A guide to graphic file formats
Given the number of formats available for graphic files, it’s often difficult to determine which is the most appropriate - particularly for the majority of the population that does not use graphic files on a regular basis! While some formats may be more recognizable and widely used, this does not necessarily mean that they are the most effective option. In fact, they may compromise the end product.
In general, formats should be selected based on the product being created. Whether it is for a web or mobile-based image, if the image will be used in print material, or if the image is may be required to be edited further. This article provides all you need to know about the various formats available categorizes them accordingly. At the heart of these different options, are the tradeoffs made between quality and file size, which ultimately lead you to your graphic file decision.
Web or mobile-based graphics
1. JPEG or JPG (Joint Photographic Experts Group)
JPEG (or JPG) format is the most efficient modern option available because the size of the file is significantly reduced. This is achieved through the combination (or compression) of similar colors, the degree of which is determined by the quality value selected when creating the image.
So what quality value should you use? Between 8 and 12 is recommended to maintain a quality image – although the trade off is that it will result in a larger file size than if the image has a quality value below 8. An image with a value less than 5 will generally result in a highly pixelated image given that a smaller number of colors will be recognized.
Similarly, images containing text, simple shapes or large blocks of color will often appear blurry or muddled, and so may require a different format to be used - see PNG below.
There are three different format options available, including:
- Baseline (standard) is the most basic format option available and is recognized by all web browsers.
- Baseline Optimized provides both a higher quality image through optimized color and a slightly increased reduction in size. While this is likely the best option available for JPEG files, some early web browsers will not support this image type.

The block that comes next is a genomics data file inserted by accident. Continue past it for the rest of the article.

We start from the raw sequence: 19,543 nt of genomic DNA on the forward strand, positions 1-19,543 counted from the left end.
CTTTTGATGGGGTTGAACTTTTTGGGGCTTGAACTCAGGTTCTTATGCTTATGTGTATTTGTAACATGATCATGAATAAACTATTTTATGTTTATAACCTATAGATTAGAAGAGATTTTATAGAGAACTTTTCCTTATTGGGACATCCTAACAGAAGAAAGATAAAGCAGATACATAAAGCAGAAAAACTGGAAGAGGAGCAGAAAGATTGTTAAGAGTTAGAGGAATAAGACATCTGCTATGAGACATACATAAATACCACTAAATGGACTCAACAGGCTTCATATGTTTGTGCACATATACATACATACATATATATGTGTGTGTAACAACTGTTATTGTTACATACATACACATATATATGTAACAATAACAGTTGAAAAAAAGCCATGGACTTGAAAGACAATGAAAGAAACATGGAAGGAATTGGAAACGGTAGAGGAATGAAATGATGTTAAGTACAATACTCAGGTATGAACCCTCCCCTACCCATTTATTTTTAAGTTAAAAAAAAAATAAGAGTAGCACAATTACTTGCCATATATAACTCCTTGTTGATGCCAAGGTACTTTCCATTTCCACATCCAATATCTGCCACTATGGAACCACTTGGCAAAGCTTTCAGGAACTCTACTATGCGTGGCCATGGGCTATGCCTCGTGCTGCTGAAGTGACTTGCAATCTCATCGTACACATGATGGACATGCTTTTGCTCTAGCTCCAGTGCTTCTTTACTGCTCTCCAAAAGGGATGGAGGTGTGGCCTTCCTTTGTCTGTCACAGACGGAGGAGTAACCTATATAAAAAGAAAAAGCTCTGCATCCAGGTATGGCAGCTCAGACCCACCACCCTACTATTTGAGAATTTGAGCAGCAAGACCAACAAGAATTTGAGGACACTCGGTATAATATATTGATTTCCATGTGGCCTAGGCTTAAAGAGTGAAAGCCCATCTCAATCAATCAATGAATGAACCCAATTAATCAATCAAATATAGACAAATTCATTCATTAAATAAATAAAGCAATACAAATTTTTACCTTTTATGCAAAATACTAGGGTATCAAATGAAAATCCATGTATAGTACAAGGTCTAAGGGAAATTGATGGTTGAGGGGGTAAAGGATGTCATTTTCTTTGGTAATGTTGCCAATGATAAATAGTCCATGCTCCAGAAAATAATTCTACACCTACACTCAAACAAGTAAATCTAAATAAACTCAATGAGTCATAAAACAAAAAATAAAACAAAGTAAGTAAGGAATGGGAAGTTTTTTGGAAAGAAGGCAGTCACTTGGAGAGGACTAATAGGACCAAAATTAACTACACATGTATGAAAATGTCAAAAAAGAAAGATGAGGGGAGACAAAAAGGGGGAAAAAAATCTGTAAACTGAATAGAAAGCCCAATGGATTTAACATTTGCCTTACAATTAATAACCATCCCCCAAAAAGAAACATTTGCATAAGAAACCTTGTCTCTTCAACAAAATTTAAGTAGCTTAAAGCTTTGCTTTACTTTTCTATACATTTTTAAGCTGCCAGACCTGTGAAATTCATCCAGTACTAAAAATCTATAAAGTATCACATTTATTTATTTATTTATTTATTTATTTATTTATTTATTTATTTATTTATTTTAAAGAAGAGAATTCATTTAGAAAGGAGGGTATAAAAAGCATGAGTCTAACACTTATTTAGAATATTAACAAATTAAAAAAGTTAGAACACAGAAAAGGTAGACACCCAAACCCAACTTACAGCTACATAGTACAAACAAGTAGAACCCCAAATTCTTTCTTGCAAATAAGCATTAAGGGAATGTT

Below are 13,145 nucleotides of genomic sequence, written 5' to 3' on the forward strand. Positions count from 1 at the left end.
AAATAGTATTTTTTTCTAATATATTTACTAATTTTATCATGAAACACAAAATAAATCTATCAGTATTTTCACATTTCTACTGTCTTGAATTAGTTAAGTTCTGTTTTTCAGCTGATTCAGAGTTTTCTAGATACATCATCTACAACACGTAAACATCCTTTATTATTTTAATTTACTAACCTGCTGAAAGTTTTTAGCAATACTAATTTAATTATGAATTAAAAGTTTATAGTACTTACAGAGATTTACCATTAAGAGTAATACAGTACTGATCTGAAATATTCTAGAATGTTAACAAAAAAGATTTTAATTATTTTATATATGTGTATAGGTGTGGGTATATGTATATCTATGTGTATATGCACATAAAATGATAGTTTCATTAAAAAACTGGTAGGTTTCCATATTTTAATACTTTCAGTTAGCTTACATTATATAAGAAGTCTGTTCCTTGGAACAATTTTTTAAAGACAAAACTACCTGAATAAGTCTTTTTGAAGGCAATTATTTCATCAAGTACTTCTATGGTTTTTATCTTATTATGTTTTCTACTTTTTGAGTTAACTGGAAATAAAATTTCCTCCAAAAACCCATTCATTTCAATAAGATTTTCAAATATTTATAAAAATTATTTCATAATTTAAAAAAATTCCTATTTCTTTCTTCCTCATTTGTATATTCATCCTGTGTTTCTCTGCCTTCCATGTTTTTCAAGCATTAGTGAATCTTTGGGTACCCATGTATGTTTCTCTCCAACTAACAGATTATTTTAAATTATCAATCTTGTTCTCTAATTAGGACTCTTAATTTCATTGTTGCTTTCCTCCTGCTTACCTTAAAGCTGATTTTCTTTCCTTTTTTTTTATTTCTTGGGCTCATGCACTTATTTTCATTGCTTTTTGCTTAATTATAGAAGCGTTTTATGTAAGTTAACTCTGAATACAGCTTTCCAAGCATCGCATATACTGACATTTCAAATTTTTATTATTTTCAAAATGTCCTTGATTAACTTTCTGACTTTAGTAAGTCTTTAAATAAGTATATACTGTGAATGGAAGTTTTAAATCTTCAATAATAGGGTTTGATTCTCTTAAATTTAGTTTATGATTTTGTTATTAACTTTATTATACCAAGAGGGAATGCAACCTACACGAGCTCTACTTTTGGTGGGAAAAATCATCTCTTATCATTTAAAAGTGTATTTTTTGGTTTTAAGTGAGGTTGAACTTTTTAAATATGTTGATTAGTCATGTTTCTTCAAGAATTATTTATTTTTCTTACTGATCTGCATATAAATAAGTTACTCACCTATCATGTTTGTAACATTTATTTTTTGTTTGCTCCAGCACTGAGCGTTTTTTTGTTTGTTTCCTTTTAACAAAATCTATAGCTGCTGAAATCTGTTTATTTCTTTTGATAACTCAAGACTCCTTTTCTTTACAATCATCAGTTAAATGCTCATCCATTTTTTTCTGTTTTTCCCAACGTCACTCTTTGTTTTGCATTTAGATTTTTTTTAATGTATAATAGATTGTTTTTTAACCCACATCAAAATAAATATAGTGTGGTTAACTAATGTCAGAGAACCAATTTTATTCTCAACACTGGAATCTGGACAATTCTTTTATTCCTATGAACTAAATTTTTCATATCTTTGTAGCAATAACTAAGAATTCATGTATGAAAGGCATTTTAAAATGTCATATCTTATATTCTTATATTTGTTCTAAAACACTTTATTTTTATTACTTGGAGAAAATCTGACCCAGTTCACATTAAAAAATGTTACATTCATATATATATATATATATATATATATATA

- Progressive images first appear as a more pixelated image, that become clearer as the file downloads, rather than appearing only on completion of the download. This may be useful for slow connections to show progress in the download of the image. However, it is not generally required given the speed of connections for most Internet users.
2. PNG (Portable Network Graphics)
PNG is a common format used as an alternative to JPEG where a higher quality image is required, or as a substitute for TIFF where a smaller file size is appropriate.
Saving a file as PNG-24 ensures that full transparency is retained, however given that there is limited compression (aggregation of similar colors) the file size for photos and other complex images may be large.
Given that a large number of colors may be retained in an image (as compression does not aggregate similar colors) the file size may be large. For this reason, where full transparency is not required, the file should be saved as PNG-8 to reduce the size as much as possible.
3. GIF (Graphics Interchange Format)
GIF files have become more popular in recent times across social media in the form of still images and animations. The quality of these files is significantly less than the JPEG and PNG formats, owing to the number of colors being limited in each image to 256 unique colors. The main advantage of GIF format is that it is particularly useful for simple graphics, including banners and text headings, charts and diagrams, web buttons and basic animations.
Listed below are two older formats. While not often used today, we have included for completeness.
4. BMP (bitmap image file)
BMP, sometimes referred to as a “legacy format”, was originally used in early computer graphics, however today is likely to only be used to create Windows wallpaper. BMPs are large files and therefore provide a high quality image. They have become less popular in their utilization because of an inefficient use of memory.
Similar to BMP, PICT is not commonly used today. This format was originally used for Quickdraw rendering for Mac computers (now discontinued) and has now been largely replaced by PDF.
Printed format graphics
1. TIFF (Tagged Image File Format)
TIFF is generally suitable for any bitmap (pixel-based) image to be produced in print material given the following:
- Production of large files without quality loss due to common resolution of 300ppi.
- Use of CMYK color, typically required by most modern printers.
- Preservation of layers, alpha transparency and other features when saved from Photoshop. It is important to note that the nature of information stored in TIFF files depends on the version of Photoshop in which the image is created.
TIFF can be used for web or mobile-based graphics as well. However, due to their file size they are used only where a high quality image is required. This means they are popular with many paint, image and desktop publishing applications.
Editable/native file format
1. PSD (Photoshop Document)
Photoshop’s native format is used where further editing may be required, either in Photoshop or another image editor where possible. This format preserves the key factors of the graphic, including transparency, adjustment layers, layer styles, masks, clipping paths, blending modes and vector text and shapes.
What graphic file format do you use frequently? Add to the discussion and share below what you believe are the main advantages/disadvantages of the file formats discussed in the article.